Goldstone’s thinly veiled threats of protracted and costly litigation unless Lanz capitulated, among other things, was sufficient evidence of malice.
15.4.4 M'Guinness v. Johnson (2015) 2015 Cal. App. LEXIS 1171 – Sixth Appellate District (December 30, 2015)
Should a court disqualify an attorney who represents a shareholder in litigation against other shareholders and the corporation when the attorney entered into an open-ended representation agreement with the corporation years earlier and never terminated it?
Yes. M'Guinness and Johnson were shareholders in a small construction firm, Think It, Love It, Construct It, Inc. (TLC). In 2013, M’Guiness filed a complaint against Johnson and TLC. Johnson, represented by the law firm of Casas, Riley & Simonian, LLP, cross-complained against M'Guinness, TLC, and the third TLC shareholder, Scott Stuart. The Casas firm had been retained by TLC as its counsel in 2006, TLC had never discharged the Firm, and the Firm had never withdrawn as counsel.
At its core, a motion to disqualify “involve[s] a conflict between the clients’ right to counsel of their choice and the need to maintain ethical standards of professional responsibility. [Citation.] The paramount concern must be to preserve public trust in the scrupulous administration of justice and the integrity of the bar. The important right to counsel of one’s choice must yield to ethical considerations that affect the fundamental principles of our judicial process. (People ex rel. Dept. of Corporations v. SpeeDee Oil Change Systems, Inc. (1999) 20 Cal.4th 1135, 1145-1146.)
The undisputed facts showed the Law Firm had an ongoing relationship with TLC, including assistance with at least six matters between 2006 and 2012, that required disqualification. The Law Firm’s client agreement provided: “Nature of Legal Representation: Advice and representation concerning TLC Builders, Inc., and other general legal work directed by you from time to time.” The agreement thus provided that the Firm's engagement was a broad and open-ended one. And no evidence showed that it was terminated by either party. So, there was a concurrent representation of Johnson and his litigation opponent, TLC.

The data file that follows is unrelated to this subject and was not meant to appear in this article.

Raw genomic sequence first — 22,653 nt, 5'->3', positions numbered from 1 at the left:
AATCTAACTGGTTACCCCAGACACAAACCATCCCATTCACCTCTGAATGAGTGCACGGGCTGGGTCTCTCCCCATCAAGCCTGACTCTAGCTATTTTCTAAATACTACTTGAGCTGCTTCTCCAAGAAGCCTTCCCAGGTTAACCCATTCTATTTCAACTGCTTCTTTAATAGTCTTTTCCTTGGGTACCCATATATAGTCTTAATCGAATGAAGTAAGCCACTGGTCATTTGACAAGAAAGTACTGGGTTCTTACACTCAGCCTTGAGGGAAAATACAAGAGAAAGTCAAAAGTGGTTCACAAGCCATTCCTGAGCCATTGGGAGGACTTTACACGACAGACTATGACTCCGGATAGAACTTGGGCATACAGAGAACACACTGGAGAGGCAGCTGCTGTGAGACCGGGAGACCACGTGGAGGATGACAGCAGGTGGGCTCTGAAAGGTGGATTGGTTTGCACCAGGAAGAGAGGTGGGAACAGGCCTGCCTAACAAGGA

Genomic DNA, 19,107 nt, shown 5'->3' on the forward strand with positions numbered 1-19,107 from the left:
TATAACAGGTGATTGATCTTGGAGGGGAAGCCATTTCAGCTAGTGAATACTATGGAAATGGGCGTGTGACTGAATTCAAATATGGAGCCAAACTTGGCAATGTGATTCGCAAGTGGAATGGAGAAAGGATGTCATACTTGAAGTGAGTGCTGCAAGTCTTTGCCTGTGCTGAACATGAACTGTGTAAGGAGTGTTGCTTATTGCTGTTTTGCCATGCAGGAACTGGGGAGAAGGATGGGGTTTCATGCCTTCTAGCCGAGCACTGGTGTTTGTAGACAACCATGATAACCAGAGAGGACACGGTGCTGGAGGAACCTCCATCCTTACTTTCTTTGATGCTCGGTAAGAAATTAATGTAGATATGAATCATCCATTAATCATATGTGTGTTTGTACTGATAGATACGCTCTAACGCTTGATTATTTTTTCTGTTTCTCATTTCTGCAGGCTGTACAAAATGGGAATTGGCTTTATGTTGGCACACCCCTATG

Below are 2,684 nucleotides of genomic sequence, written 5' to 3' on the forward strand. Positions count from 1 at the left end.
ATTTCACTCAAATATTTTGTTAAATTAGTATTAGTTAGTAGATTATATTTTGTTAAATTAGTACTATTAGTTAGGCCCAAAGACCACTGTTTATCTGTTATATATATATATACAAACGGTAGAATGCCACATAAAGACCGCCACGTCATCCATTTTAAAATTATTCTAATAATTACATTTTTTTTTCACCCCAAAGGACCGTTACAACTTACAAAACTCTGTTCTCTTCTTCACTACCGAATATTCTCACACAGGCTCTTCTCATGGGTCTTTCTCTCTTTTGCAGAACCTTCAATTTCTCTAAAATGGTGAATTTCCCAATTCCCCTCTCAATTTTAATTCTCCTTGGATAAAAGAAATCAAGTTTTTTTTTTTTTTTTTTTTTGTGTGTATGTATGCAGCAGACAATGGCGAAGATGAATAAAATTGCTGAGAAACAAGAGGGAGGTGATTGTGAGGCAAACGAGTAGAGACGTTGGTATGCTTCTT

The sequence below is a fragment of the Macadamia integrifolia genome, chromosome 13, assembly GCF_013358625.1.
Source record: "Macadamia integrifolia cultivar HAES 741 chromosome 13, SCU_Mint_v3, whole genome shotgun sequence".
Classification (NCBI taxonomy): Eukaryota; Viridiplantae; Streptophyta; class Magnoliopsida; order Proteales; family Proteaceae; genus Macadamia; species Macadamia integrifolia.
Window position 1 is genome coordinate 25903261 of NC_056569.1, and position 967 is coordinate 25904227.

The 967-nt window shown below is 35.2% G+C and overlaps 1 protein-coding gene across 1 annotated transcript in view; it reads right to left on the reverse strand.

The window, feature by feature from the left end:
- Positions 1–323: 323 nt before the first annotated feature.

In instances of concurrent representation, where an attorney’s duty of loyalty may become conflicted, a stringent test is applied. Even if the dual representations “may have nothing in common, and there is no risk that confidences to which counsel is a party in the one case have any relation to the other matter, disqualification may nevertheless be required. Indeed, in all but a few instances, the rule of disqualification in simultaneous representation cases is a per se or ‘automatic’ one.”
15.4.5 The State Bar of California Standing Committee on Professional Responsibility and Conduct Formal Opinion No. 2015-194
When an attorney is engaged in negotiations on behalf of a client, are there ethical limitations on the statements the attorney may make to third parties, including statements that may be considered “puffing” or posturing?
Yes. Although attorneys zealously advocate for their clients, attorneys’ statements, regardless of whether they occur during negotiations, may not be dishonest or deceiving. So, attorneys may not make false factual statements or implicitly misrepresent material facts during negotiations. For example, a plaintiff’s attorney may not negotiate a settlement to a personal injury lawsuit on behalf of a client who has passed away without disclosing the death.